Home Knowledge Brexit Update: European Commission issues Readiness Notice to (Re)Insurance Stakeholders

Brexit Update: European Commission issues Readiness Notice to (Re)Insurance Stakeholders

On 13 July 2020, the European Commission published an updated readiness notice to all stakeholders in the (re)insurance field regarding the withdrawal of the United Kingdom (UK) from the European Union (EU) at the end of the Brexit transition period (the Notice). The Notice replaces an earlier version, originally published in February 2018, and represents a stark reminder of the legal and practical implications for the (re)insurance sector of the UK becoming a ‘third country’ for the purposes of EU law from 1 January 2021. While the majority of (re)insurers and intermediaries have their contingency plans well established, and indeed activated in many cases, by now, the Notice serves as a timely prompt to all interested stakeholders to check that all necessary preparations are complete. In light of the continued uncertainty regarding the outcome of the fraught political negotiations on the future partnership between the EU and the UK, it seems prudent to ensure planning for a ‘no deal’ scenario remains a foremost consideration.

At the end of the transition period, the EU rules set out under the Solvency II Directive (2009/138/EC) (Solvency II) and the Insurance Distribution Directive (2016/97/EU) (IDD) respectively will no longer apply to the UK. The Notice highlights the key consequences of this change from the perspective of 1) authorisations 2) insurance contracts and 3) other aspects.

1. Authorisations

  • UK insurance undertakings – will become third-country insurance undertakings and will lose the benefit of EU passporting rights to enable them to provide services in the EU, including via online sales.
  • EU branches of UK insurance undertakings – will become branches of a third-country insurance undertaking and will require an authorisation from the ‘host’ EU member state in order to continue their activities (such authorisation excludes the right to conduct business across the EU).
  • EU subsidiaries of UK insurance undertakings – legally independent companies established in the EU and controlled by or affiliated to insurers established in the UK can continue to operate as EU insurance undertakings on the basis of their authorisation in the relevant member state and subject to compliance with EU rules.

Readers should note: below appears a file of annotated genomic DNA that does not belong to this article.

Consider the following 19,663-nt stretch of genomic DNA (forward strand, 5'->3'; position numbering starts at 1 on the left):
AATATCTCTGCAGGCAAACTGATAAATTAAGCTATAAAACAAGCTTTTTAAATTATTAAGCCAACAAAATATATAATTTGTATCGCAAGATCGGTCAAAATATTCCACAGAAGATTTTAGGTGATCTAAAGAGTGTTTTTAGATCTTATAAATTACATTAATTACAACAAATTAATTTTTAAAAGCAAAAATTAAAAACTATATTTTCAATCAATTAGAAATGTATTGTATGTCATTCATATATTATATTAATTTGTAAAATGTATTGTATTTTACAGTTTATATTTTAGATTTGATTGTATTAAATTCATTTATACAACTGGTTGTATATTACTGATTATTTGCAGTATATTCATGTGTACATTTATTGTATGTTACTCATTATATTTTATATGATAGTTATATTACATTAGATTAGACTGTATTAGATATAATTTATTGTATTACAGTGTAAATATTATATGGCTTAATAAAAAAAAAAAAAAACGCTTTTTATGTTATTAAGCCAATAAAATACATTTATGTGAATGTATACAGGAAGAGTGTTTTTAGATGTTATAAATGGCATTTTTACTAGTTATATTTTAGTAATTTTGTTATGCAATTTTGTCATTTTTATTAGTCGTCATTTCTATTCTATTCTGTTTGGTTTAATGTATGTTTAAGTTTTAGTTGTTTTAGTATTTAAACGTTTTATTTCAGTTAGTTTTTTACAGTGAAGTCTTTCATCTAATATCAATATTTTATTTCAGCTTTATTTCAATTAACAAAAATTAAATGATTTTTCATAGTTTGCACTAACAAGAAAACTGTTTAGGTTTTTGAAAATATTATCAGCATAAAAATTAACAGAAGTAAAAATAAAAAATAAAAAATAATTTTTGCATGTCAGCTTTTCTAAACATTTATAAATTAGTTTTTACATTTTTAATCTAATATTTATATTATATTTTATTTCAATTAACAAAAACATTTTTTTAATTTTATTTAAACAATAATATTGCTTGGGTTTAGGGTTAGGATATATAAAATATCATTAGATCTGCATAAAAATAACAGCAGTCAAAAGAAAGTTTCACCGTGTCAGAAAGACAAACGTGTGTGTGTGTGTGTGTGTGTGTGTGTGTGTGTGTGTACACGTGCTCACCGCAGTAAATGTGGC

• UK reinsurance undertakings – should prepare for a situation where no equivalence for reinsurance is granted to the UK by the European Commission. If equivalence were granted following the ongoing assessment process, it would mean that reinsurance contracts concluded by UK reinsurers must be treated in the same manner as reinsurance contracts concluded by undertakings authorised in accordance with Solvency II. Without an equivalence declaration, UK reinsurers are subject to the conditions set by the EU member state in which they carry out their activity; such conditions cannot be more favourable than those applying to EU reinsurers.  For more insight into the current state of play on Solvency II equivalence for the UK, please read our article, “Brexit: The Current State of Play on Solvency II equivalence for the UK”.

2. Insurance Contracts

  • Service continuity – the ability of UK insurance undertakings to continue performing certain obligations and activities deriving from existing contracts may be impacted by the loss of EU authorisation. The Notice advises all relevant firms to assess the impact of the end of the transition period on their operations and contract portfolios and, in cooperation with national regulators, identify and mitigate risks.

3. Other Aspects   

  • UK (re)insurance intermediaries – these intermediaries will no longer be able to conduct business in the EU on the basis of their UK registration.
  • Information disclosure – under both Solvency II and IDD, policyholders must be informed of the impact of the end of the transition period on their rights and on the provision of insurance services.
  • Group supervision – similar to the reinsurance area referred to above, the assessment of the UK’s equivalence in this area is ongoing and stakeholders are advised to be ready for a no equivalence scenario. If no equivalence is granted by the European Commission, (re)insurance undertakings operating in the EU with a UK parent undertaking will be subject to Solvency II provisions permitting EU national regulators to require a worldwide group level supervision or to apply other methods aiming to ensure same, including the establishment of a EU holding company. Also, any group-level internal model covering a UK group which operates in the EU, approved by the UK regulator prior to the end of the transition period will no longer be recognised in the EU. A new application and approval by an EU national regulator would be needed.

The Notice acknowledges at the outset that it remains uncertain whether an agreement on a new partnership will be concluded by the EU and the UK before the end of the transition period. It seems generally accepted by both sides that October 2020 is the latest possible timeframe for any such trade agreement to be reached in order to allow for the necessary ratification processes involving EU member state parliaments. Irrespective of the outcome of these political negotiations, the Notice makes clear that the UK will be a third country as a matter of EU law once the transition period ends. Accordingly, all (re)insurance stakeholders must ensure that any outstanding actions are addressed in the final few months ahead. 

We will continue to monitor and update in respect of developments on this topic.  

Please contact a member of our Insurance and Reinsurance team, or your usual William Fry contact, if you need advice on your Brexit preparations.

Contributed by Shannon O’Neill